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Literary Criticism for Students (and anyone else)

A guide to researching literary criticism online and at the library

Getting Started

Welcome to the Boston Public Library's guide to literary criticism resources available online and in the library. Whether you just need to define a term, get biograpical information on your author, or obtain an overview essay on your topic, the resources on this page are a good place to start.

 

What is Literary Criticism?

According to the Oxford English Dictionary, literary criticism is "The art or practice of judging and commenting on the qualities and character of a literary work; consideration or analysis of a text in relation to language, structure, biography, history, etc., or (in later use, freq. with modifying word) by a particular philosophical, political, or linguistic method; (also) an instance of this, esp. in a written form; a school or method of criticizing literature.

Research Strategies

  • Library research, reading, and note-taking are time consuming.  When planning your time, make sure to take this into account and leave sufficient time for writing, reviewing, and proofreading your paper.
  • Start your research as early as possible.  This will ensure you will have time to:
    • Request material to come to a branch convenient to you (5-7 days)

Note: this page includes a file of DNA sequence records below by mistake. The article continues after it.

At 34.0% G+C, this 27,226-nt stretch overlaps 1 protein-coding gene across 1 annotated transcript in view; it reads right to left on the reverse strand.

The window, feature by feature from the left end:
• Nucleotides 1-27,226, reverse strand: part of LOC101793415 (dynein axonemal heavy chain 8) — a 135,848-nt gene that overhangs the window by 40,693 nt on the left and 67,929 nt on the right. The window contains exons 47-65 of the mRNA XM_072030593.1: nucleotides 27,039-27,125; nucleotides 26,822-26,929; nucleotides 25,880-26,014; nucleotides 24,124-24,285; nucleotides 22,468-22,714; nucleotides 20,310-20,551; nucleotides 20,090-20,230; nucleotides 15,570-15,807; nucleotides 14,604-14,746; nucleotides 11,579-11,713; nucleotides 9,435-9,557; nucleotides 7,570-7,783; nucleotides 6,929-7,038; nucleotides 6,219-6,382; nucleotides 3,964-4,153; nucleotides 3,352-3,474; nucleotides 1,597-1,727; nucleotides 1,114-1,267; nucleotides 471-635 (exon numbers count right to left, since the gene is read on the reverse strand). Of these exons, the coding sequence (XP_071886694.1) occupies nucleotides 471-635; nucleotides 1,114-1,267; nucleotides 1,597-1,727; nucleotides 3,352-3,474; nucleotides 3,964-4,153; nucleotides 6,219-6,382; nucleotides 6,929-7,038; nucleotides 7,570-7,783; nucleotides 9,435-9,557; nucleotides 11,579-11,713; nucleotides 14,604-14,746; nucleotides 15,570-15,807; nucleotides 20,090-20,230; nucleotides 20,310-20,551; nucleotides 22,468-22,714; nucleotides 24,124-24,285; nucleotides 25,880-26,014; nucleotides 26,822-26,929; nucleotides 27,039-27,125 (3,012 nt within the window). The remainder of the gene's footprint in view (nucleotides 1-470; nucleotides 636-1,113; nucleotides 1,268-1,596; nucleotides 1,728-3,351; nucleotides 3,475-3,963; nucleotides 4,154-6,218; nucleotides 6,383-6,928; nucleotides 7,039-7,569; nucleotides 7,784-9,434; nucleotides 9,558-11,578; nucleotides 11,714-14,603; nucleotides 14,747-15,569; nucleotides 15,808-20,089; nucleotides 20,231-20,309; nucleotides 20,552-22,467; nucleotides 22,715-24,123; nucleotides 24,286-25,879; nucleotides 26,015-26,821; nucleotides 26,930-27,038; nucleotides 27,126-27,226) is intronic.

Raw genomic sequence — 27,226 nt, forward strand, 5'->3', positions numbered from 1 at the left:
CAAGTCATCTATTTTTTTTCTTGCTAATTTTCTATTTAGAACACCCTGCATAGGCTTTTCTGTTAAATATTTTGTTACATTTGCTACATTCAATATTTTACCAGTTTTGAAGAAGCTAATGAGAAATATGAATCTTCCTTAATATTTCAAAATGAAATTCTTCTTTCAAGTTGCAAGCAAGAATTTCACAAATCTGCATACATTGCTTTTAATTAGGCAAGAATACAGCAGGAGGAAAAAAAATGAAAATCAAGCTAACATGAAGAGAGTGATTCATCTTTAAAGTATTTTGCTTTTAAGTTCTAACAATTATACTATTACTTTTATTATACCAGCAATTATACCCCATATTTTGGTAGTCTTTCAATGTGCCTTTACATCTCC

• Request material through Interlibrary Loan (3-4 weeks)
    • Plan a visit to the Research Library at Copley Square to use in-library-use-only material.
  • Use Gale Virtual Reference Library (GVRL) to obtain an overview essay on your author, title, or topic and use that as the starting point for creating a tentative outline and thesis statement for your paper.  
    Note: When searching GVRL consider not limiting your search to the literature sources.  An unrestricted search returns results from a wide variety of sources some of which could prove useful to your research.  
    Note: GVRL has a translate feature which should facilitate use of the database for those who do not speak English as a first language. Watch the tutorial.
  • Use the literary criticism databases on this page to explore your topic further. This will help to determine whether there is sufficient material to support your thesis or perhaps lead you in a different direction.  
    Note: Both Artemis and Literature Criticism Online have a feature called Topic Finder which can be useful in suggesting new topics connected to your original search. Watch the tutorial.
    Note: Literature Resource Center also has a translate feature.
  • Use the bibliographies found in relevant articles to expand your range of sources.
  • When taking notes, make sure to put quotation marks around any words that are not your own and take down all the necessary publication information that you will need for your works-cited list, including page numbers and date of access if you are using a website.  
    Note: You do not need to document material that is common knowledge.

Online Encyclopedias

Literary Criticism Databases

Author Biography

Defining Terms and Concepts